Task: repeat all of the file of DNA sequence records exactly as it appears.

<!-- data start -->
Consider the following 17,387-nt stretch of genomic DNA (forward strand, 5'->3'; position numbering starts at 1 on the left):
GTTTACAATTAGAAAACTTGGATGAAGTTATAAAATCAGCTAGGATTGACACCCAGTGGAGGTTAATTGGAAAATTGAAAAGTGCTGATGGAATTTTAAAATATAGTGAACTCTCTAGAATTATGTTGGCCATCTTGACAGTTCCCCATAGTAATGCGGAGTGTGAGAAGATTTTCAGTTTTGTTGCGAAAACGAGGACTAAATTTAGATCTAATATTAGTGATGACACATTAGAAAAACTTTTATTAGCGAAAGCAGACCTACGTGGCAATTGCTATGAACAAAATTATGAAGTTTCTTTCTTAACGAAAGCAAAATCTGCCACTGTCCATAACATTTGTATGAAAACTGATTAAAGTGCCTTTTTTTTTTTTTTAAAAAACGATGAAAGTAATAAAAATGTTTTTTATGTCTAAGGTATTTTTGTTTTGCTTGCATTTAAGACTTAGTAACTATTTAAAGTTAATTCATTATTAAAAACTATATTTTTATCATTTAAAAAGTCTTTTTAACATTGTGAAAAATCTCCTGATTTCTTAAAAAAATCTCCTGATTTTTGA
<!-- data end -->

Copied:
Consider the following 17,387-nt stretch of genomic DNA (forward strand, 5'->3'; position numbering starts at 1 on the left):
GTTTACAATTAGAAAACTTGGATGAAGTTATAAAATCAGCTAGGATTGACACCCAGTGGAGGTTAATTGGAAAATTGAAAAGTGCTGATGGAATTTTAAAATATAGTGAACTCTCTAGAATTATGTTGGCCATCTTGACAGTTCCCCATAGTAATGCGGAGTGTGAGAAGATTTTCAGTTTTGTTGCGAAAACGAGGACTAAATTTAGATCTAATATTAGTGATGACACATTAGAAAAACTTTTATTAGCGAAAGCAGACCTACGTGGCAATTGCTATGAACAAAATTATGAAGTTTCTTTCTTAACGAAAGCAAAATCTGCCACTGTCCATAACATTTGTATGAAAACTGATTAAAGTGCCTTTTTTTTTTTTTTAAAAAACGATGAAAGTAATAAAAATGTTTTTTATGTCTAAGGTATTTTTGTTTTGCTTGCATTTAAGACTTAGTAACTATTTAAAGTTAATTCATTATTAAAAACTATATTTTTATCATTTAAAAAGTCTTTTTAACATTGTGAAAAATCTCCTGATTTCTTAAAAAAATCTCCTGATTTTTGA